Cell growth

From WikiMD's Wellness Encyclopedia

Cell growth refers to the process by which cells increase in size and number. This is a fundamental aspect of biology, playing a crucial role in the development, maintenance, and reproduction of all living organisms.

Overview[edit | edit source]

Cell growth involves two distinct but interconnected processes: cell enlargement and cell division. Cell enlargement is the increase in cell size, while cell division, also known as mitosis, is the process by which a single cell divides into two identical daughter cells.

Cell Enlargement[edit | edit source]

Cell enlargement is primarily driven by the accumulation of additional proteins and organelles. This process is regulated by a variety of factors, including the availability of nutrients, the cell's energy status, and signals from the cell's environment.

Cell Division[edit | edit source]

Cell division is a tightly regulated process that ensures the accurate replication of the cell's DNA and equal distribution of the cellular components to the daughter cells. This process is divided into several stages, including interphase, prophase, metaphase, anaphase, and telophase.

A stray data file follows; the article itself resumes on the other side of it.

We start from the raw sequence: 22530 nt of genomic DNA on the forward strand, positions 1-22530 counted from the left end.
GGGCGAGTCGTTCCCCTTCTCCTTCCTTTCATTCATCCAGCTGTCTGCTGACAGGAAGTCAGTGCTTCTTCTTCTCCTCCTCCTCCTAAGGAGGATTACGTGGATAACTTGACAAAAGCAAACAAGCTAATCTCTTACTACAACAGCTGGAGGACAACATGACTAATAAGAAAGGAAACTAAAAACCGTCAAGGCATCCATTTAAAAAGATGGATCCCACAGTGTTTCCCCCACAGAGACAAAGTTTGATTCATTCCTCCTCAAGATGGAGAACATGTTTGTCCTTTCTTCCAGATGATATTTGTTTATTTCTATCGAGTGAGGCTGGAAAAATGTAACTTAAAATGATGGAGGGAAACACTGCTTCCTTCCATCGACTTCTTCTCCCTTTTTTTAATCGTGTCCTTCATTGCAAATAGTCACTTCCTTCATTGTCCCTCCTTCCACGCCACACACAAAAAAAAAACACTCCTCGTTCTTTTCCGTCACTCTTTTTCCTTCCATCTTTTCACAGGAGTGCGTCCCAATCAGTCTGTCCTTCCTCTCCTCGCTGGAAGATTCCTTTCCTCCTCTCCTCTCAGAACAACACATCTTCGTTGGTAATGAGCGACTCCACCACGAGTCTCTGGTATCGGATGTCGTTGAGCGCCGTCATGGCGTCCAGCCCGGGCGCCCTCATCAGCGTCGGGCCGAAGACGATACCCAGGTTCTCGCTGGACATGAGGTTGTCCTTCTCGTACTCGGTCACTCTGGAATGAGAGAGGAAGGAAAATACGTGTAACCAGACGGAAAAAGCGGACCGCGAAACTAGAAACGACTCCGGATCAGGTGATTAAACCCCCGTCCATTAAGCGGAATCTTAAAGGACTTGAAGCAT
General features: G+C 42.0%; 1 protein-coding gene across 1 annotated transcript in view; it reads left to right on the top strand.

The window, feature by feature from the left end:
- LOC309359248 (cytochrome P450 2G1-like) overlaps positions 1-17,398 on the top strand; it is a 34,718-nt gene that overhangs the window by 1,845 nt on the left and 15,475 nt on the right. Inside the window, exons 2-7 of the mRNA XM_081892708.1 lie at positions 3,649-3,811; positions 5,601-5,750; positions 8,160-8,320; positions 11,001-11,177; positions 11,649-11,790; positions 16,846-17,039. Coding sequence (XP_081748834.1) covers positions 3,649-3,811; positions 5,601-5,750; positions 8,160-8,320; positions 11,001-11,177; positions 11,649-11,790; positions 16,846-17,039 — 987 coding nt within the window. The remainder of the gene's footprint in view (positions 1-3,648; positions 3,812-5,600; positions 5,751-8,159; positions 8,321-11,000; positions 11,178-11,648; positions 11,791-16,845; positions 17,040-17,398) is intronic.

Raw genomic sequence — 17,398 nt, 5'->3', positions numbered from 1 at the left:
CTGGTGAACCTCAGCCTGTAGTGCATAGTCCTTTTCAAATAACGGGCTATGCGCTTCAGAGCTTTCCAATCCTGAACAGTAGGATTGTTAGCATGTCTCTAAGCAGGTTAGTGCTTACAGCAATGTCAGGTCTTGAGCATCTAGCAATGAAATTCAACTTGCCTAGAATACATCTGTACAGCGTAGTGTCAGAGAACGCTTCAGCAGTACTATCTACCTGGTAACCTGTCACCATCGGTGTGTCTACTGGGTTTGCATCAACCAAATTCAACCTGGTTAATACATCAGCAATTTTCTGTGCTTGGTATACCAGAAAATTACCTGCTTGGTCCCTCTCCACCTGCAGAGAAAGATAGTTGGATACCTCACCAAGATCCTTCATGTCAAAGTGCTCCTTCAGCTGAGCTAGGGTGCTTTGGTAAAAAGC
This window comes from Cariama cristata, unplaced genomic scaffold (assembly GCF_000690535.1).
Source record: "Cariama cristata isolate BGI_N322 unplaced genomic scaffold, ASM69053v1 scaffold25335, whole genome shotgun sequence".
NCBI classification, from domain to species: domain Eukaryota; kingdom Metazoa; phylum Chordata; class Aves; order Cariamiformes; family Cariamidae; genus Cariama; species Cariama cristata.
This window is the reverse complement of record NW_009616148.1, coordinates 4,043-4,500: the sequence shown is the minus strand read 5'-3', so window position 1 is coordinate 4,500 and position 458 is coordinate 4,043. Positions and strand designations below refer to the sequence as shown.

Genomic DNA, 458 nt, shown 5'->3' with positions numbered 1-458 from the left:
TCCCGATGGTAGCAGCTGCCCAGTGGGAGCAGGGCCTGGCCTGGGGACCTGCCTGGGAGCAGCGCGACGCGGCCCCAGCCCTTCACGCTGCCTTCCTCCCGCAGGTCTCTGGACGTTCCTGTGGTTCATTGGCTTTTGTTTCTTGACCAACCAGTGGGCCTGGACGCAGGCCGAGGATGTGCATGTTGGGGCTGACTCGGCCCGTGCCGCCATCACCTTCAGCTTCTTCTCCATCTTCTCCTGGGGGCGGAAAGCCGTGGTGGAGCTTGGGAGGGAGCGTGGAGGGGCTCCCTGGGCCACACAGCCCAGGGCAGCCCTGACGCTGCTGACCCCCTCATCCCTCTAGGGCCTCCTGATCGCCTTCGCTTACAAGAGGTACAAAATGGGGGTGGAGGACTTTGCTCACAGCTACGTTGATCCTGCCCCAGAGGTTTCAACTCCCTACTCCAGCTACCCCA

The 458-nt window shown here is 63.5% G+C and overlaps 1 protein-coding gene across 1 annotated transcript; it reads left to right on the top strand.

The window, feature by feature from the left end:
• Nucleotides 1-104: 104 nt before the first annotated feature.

Regulation of Cell Growth[edit | edit source]

The regulation of cell growth is complex and involves a variety of signaling pathways. Key regulators of cell growth include the mTOR pathway, the AMPK pathway, and the PI3K/Akt pathway.

Role in Disease[edit | edit source]

Abnormal cell growth can lead to a variety of diseases, including cancer, autoimmune diseases, and neurodegenerative diseases. Understanding the mechanisms that regulate cell growth is therefore crucial for the development of treatments for these conditions.

See Also[edit | edit source]

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Contributors: Prab R. Tumpati, MD